Wednesday, May 8, 1968

Wild In The Streets

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Hollywood, April 28 [text obscured] Samuel Z Arkoff-James H. Nicholson [text obscured] Eve Newmen music [text obscured]
Cynthia Weils art direction, Paul B(or)Sylos sound, [text obscured] Reviewed in L.A. April 24, 68 Running Time,
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American International unveils a new trademark, amd possibly a new facet of its product image in "Wild In The Streets". An often chilling political science fiction drama, with comedy, the Samuel Z. Arkhoff-James H. Nicholson production considers the takeover of American government by the preponderant younger population. Good writing and direction enhance the impact of a diversified cast headed by Shelley Winters. Election year topicality and youth unrest provide strong commercial momentum, to which measured playoff should be added for purposes of building word of mouth. Warm b.o. prospects are likely in general situations.

Filmed at a reported cost of nearly $1,000,000 (perhaps the second AIPic in this range but evidently the first deliberate project of this scope), Robert Thom's original screenplay, from his earlier mag story, has been directed with zest by Barry Shear. A goodly chunk of coin went into post-production for contemporary cinematic editing and sound techniques are employed. Project seems an honest attempt by producers to invest a film with greater story depth, stronger direction, and improved production values.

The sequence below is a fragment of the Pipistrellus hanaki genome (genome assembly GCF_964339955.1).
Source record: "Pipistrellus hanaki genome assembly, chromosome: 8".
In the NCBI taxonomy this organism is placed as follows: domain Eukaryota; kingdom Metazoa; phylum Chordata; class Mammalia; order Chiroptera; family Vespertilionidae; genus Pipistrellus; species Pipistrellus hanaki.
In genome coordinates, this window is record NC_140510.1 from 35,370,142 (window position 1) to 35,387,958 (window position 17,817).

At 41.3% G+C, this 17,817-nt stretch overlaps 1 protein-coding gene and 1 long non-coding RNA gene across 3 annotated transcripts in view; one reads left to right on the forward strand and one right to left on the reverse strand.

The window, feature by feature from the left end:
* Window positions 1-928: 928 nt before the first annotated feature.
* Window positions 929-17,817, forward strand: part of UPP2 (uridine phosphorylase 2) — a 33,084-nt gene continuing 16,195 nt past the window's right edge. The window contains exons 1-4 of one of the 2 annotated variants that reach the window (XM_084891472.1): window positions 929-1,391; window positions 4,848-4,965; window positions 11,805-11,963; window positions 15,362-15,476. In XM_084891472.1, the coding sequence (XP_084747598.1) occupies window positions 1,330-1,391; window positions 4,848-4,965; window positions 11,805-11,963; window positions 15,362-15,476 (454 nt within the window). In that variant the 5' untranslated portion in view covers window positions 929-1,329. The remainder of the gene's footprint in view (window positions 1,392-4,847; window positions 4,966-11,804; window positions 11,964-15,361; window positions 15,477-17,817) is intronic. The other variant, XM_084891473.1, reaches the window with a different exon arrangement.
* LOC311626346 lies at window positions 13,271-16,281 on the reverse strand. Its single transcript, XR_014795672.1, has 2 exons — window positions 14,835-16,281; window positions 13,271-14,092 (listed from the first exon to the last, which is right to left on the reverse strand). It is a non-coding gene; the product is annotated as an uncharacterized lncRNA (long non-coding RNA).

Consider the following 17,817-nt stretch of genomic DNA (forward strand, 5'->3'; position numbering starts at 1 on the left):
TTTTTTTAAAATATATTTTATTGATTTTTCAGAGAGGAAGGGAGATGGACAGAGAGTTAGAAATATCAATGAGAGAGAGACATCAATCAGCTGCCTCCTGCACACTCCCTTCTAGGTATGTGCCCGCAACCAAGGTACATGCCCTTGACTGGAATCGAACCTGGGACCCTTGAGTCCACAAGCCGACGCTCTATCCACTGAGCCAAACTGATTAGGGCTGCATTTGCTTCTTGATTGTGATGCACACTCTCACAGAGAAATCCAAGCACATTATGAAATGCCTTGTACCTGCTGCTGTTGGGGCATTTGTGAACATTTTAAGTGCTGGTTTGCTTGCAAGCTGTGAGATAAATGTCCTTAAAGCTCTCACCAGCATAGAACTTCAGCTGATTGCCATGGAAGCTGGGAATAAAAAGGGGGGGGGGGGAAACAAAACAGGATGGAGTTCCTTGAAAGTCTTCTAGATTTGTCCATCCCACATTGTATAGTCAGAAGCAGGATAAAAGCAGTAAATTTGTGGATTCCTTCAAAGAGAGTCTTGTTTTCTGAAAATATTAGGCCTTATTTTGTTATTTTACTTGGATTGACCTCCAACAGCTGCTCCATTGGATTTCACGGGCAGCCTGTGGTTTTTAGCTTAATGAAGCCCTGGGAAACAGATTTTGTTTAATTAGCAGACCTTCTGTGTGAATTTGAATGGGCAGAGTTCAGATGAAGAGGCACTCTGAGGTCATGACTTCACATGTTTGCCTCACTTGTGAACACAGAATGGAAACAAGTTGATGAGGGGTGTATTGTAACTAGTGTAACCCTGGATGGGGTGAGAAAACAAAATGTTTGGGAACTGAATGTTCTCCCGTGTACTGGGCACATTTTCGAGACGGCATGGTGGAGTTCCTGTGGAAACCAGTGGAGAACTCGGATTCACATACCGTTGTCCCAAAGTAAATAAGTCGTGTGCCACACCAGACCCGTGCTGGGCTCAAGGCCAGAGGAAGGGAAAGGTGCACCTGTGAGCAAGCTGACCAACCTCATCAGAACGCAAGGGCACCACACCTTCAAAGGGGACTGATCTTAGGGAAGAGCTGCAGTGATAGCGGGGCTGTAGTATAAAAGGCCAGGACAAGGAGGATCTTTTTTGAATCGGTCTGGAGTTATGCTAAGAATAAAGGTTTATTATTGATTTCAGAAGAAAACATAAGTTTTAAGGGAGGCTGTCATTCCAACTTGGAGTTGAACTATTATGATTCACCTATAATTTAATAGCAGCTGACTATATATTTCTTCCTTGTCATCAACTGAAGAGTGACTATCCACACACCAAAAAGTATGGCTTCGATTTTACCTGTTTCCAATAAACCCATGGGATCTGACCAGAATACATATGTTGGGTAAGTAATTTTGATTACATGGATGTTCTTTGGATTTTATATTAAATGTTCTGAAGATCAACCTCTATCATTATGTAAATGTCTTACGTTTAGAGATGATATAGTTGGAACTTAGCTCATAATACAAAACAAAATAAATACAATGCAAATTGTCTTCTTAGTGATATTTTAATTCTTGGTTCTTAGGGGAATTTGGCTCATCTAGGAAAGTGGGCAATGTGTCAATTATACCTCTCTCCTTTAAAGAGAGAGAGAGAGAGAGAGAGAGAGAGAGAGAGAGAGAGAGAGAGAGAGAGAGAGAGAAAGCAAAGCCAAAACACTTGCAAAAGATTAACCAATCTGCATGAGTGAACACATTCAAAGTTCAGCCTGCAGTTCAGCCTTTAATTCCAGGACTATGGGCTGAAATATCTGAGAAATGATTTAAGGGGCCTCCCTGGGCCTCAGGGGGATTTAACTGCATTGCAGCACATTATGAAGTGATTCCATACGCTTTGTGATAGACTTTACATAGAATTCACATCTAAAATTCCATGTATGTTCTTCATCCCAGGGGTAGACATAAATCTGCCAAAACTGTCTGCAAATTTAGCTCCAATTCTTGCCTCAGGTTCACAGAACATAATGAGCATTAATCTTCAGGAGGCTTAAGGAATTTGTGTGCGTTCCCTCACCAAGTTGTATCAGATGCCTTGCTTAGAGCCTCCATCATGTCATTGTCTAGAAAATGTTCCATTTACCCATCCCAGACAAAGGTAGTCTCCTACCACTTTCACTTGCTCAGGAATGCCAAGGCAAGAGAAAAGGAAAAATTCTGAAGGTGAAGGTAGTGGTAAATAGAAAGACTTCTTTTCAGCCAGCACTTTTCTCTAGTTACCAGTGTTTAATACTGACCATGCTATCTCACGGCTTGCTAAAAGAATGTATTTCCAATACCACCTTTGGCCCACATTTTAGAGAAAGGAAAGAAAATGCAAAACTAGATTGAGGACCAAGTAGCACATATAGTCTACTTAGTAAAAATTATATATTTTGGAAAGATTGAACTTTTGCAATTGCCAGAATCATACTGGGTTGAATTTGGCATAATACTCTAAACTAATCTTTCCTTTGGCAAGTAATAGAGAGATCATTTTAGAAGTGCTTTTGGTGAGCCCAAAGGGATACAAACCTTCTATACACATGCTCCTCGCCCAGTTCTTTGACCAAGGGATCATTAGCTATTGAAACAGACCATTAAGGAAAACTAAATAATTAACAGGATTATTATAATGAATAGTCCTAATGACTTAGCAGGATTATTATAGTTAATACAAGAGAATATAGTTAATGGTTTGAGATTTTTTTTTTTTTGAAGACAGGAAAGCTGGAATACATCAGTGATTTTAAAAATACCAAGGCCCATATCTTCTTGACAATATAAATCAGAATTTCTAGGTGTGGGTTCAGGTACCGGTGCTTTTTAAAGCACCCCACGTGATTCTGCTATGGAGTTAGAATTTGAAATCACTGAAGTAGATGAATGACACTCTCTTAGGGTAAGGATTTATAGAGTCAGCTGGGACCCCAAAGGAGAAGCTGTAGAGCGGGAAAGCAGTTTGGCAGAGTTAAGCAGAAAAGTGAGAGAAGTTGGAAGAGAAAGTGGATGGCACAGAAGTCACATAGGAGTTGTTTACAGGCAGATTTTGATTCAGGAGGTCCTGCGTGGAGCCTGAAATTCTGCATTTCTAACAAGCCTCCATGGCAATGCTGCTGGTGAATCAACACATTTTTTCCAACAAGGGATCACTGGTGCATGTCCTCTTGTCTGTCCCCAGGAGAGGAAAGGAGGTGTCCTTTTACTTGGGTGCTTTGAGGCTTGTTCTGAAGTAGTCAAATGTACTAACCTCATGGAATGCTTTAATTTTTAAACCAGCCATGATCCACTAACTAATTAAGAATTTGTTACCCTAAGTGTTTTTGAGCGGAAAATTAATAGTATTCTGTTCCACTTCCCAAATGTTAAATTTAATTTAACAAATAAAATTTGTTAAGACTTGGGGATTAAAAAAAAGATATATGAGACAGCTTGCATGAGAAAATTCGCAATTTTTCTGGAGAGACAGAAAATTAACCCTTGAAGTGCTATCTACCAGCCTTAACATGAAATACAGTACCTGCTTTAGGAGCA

While not strictly an exploitation pic, the story caters to the young crowd, at least in the development stages, by putting down parents and other older, hence "out-of-it" people. Slight shift in emphasis towards fadeout, via an underplaying of the threat to young people by even younger persons is not as great as it should have been in writing and direction. Thus, while film overall is not exploitation hard sell, it is rooted in the genre, perhaps from force of (AIP) habit and at least from its intended audience. The attempt to make a film of this type is praiseworthy, however.

Christopher Jones, whose future star potential is established herein, plays a rock and roll hero who, as a result of a request from would be U.S. Senator Hal Holbrook, exceeds the bounds of electioneering by mobilizing teenagers into legalized voters. Nazi-style regimentation of all persons above 35 years of age is engineered by Jones after being elected U.S. President. Miss Winters plays his sleazy, selfish mother, whose purported emasculation of dad Berrt Freed years before cued Jones' running away from home.

Jones retinue includes [text obscured] Varsi [text obscured] playing a former child star [text obscured] hippie, Kevin Coughlin, as a 25-year old tax whiz and legal [text obscured] Larry Bishop, a physically handicapped friend [text obscured] Richard Pryor [text obscured]

Holbrook's ousting has resulted in an outstanding performance: he projects [text obscured] who exploits the young crowd, only to be turned on.

Provided by: Jim McQuaid